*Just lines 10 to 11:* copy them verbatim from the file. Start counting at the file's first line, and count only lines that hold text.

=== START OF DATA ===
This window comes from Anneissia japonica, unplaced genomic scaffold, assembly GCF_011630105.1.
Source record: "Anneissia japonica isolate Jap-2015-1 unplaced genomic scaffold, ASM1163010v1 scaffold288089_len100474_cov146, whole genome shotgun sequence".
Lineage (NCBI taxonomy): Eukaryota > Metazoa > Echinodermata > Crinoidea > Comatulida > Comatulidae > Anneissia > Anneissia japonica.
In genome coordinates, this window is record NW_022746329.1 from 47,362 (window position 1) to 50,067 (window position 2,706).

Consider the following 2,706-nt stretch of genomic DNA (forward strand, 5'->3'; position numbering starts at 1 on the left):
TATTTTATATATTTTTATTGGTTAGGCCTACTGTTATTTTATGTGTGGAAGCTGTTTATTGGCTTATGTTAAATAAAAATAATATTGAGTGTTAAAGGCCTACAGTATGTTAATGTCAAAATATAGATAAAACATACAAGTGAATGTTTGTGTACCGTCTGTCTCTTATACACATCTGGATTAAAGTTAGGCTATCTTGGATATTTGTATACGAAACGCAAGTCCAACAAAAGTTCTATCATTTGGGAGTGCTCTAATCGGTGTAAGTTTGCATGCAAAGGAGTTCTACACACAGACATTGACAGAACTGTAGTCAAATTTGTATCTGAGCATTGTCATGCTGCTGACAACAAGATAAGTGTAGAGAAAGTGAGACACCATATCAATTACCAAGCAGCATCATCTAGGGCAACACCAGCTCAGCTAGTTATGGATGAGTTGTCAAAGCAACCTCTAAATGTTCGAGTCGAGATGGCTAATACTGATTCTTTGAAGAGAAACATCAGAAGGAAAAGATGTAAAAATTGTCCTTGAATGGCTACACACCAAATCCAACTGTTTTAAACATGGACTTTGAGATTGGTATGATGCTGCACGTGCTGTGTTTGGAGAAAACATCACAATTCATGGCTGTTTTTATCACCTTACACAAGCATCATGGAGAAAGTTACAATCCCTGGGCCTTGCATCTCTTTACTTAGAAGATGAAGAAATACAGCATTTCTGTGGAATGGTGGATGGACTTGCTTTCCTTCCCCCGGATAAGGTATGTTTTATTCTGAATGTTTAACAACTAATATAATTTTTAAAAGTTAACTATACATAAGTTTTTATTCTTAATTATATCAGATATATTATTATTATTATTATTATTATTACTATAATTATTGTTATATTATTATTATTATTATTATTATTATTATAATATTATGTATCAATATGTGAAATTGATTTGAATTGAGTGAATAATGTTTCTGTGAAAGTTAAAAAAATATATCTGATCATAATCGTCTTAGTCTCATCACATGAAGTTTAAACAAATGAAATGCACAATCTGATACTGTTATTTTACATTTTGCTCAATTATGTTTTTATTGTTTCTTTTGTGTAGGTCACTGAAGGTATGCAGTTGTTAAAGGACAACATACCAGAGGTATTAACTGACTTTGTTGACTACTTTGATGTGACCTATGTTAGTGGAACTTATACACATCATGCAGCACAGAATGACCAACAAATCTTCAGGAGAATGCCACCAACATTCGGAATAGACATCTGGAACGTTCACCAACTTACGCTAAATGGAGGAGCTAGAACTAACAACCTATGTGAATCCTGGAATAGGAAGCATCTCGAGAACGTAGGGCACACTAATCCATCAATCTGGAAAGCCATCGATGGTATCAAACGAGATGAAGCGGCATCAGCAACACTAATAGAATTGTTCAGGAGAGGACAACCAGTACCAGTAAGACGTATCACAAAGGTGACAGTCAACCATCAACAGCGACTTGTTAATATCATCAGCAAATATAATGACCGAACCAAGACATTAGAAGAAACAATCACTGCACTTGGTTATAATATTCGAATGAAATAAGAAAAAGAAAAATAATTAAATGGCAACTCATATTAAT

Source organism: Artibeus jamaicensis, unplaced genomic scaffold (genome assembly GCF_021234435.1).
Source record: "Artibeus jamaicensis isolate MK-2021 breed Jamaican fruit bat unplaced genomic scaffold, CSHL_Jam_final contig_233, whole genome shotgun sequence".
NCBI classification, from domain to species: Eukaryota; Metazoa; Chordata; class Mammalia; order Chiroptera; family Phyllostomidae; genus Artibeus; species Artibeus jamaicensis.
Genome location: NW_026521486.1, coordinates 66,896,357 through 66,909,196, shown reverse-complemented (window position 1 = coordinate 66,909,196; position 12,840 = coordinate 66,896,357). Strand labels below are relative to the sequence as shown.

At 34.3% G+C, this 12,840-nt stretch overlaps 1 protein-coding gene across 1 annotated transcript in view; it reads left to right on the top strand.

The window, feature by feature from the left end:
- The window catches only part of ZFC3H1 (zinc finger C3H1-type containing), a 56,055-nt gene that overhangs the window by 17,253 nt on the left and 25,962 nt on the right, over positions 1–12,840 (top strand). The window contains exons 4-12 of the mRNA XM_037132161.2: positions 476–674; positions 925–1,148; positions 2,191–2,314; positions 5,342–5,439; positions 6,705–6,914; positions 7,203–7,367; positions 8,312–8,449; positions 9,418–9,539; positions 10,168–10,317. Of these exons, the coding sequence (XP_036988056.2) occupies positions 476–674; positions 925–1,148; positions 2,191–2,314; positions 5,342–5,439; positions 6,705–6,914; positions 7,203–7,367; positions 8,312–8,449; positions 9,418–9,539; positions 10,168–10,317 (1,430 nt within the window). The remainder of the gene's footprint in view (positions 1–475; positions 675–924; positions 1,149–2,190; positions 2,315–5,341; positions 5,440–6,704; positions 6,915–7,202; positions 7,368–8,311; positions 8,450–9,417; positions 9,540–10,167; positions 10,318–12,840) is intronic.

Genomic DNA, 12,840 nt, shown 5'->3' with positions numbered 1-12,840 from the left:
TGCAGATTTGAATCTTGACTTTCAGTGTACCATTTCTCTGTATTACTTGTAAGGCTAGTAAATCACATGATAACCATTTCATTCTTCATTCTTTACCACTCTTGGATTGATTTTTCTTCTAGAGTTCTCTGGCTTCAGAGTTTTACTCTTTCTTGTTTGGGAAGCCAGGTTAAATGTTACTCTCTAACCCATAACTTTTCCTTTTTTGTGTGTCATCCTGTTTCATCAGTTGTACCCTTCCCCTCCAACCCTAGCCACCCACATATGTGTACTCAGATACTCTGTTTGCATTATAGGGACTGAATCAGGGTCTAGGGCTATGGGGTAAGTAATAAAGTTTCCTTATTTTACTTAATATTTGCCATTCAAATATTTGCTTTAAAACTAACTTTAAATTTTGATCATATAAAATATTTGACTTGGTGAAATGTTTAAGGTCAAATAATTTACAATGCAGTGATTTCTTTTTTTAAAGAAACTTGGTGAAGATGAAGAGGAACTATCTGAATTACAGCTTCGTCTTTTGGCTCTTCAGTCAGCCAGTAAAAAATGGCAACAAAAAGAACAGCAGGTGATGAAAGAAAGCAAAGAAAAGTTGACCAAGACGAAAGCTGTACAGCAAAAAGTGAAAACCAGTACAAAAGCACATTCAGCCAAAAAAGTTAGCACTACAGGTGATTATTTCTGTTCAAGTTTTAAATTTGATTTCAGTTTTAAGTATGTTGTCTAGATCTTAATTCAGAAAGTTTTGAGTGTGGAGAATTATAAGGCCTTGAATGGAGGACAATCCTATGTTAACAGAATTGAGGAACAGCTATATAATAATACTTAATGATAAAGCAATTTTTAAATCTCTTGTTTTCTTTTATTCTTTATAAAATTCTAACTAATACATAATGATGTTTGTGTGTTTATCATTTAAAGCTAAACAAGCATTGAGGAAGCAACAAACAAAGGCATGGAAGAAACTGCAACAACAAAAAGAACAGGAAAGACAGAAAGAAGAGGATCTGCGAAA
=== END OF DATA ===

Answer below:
Genome location: NW_026521486.1, coordinates 66,896,357 through 66,909,196, shown reverse-complemented (window position 1 = coordinate 66,909,196; position 12,840 = coordinate 66,896,357). Strand labels below are relative to the sequence as shown.

At 34.3% G+C, this 12,840-nt stretch overlaps 1 protein-coding gene across 1 annotated transcript in view; it reads left to right on the top strand.